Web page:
Just another sign of how Bluegrass music is changing into country music played with what we consider typical Bluegrass instruments, I'd have to say it would have been more accurate to call the festival a country music festival with the odd Bluegrass tune. I wouldn't blame the festival organizers as much as I would the performers for this troubled trend in Bluegrass music. It's not a specific problem of the County Bluegrass festival, but a more widespread problem at all Bluegrass festivals. To set the record straight, what I'm saying is that while most of the music wasn't all that bad, there was more country than Bluegrass. Sorry, when I go to a Bluegrass festival I want to hear Bluegrass music. I don't mind the odd country tune thrown in the mix, but I don't want to hear country music dominating the festival. This trend finds me staying away from more and more festivals. I'm just not going to continue to spend hundreds of dollars each year to hear country songs at so-called Bluegrass festivals. Now, if the country songs are suitably grassed up, I'm okay with that.
Of all the groups I heard, two stood out above all - the Eddy Poirier Family and Friend (yes, it's friend - not friends) and the Muellers. Based in new England, the Muellers are a true family band comprised of six children ages 5 to 19, plus Mom and Dad. I really found the group to be highly entertaining and the talent of the children reminds me of the Cherryholmes family, although maybe not quite at that level yet. For me, they were the high point of the festival.

I've seen Eddy Poirier a few times now, but I've always seen him playing accordian or fiddle and up to this point, I had never heard him sing. I'd say the Eddy Poirer Family and Friend played more traditional Bluegrass tunes than any other group by far, and to boot, they can sing! I was reasonably impressed. As for the rest of the groups, including the Lonesome River Band, I'd like to hear a little more grass. I cant't say anything about James Delnero and Lost Mountain or the LaClaires because we didn't arrive in time to catch James Delnero and the LaClaires were not going to be playing until the following day.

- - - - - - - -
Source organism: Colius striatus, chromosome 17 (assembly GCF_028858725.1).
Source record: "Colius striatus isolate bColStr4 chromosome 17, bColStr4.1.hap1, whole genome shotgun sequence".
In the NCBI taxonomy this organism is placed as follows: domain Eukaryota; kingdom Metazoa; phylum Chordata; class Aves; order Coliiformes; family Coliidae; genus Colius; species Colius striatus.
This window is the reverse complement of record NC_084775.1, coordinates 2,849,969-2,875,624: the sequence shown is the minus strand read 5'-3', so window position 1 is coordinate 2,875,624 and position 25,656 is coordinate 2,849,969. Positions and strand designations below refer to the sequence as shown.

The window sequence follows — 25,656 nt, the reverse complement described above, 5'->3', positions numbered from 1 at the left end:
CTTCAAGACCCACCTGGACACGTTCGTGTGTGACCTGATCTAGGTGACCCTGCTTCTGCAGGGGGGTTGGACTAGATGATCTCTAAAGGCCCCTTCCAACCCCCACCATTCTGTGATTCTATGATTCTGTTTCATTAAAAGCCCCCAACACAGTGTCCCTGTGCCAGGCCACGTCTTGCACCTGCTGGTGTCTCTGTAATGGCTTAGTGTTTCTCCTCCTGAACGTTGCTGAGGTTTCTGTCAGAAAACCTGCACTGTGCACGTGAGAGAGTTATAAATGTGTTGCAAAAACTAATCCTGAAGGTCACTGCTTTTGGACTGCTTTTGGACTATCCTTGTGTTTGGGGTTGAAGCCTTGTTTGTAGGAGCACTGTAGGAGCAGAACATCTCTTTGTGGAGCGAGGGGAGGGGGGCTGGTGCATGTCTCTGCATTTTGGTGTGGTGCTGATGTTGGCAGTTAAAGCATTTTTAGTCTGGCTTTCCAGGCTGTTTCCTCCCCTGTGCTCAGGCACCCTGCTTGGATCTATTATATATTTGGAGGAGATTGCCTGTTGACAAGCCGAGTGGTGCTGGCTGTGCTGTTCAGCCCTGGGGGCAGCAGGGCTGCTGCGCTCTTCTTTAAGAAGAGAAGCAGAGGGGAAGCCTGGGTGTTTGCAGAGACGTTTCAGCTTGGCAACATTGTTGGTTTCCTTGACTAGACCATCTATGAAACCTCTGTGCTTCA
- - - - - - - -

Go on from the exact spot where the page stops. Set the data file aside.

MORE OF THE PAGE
During the supper break at the festival, Kenny, Ed and I had a short jam at the tailgate of Ed's vehicle. That's where I think I lost my $65.00 Frank Neat banjo capo that I purchased from Little Roy Lewis at last year's Thomas Point Beach festival, probably never to be seen again. Oh well, what can I do about it? Not a thing! Purchase another one and get over it!
I missed the performance of the Blistered Fingers band. I was visiting Eddy Poirier at this time, getting a few pointers. Eddy played my Huber Jim Mills banjo and said it was "top notch." That's a good thing, right?

At the conclusion of the festival for the day we drove back to Ed & Becky's cottage where Kenny and I stayed for the night. I think we arrived at the cottage somewhere between 2:00 and 2:30 in the morning. Man, was I ever tired. I had only gotten a couple hours sleep the night before. I was so tired that I was fully prepared to sleep in Kenny's car with the seat reclined but Ed and Becky made me come in to the cottage which of course was the only sensible thing to do.
On Sunday morning Ed, Kenny and I jammed while as usual, Becky listened in. Becky, are you really enjoying this or do you just put up with it? This is where I had my first attempt at playing the upright bass. It was a lot of fun, even though I didn't really know what I was doing. I have been wanting an upright bass for some time now, but that day at the cottage has firmly planted the idea in my head that I MUST HAVE ONE SOON. I have been researching upright basses ever since. Sorry Hunny, maybe we can get rid of the sofa to make room for it!
Kenny and I departed Ed & Becky's place at about 2:30 PM and arrived home shortly after 4:30 PM. All in all, we had a good time. Thank you again Ed, Becky and Kenny for another nice weekend with music and friends.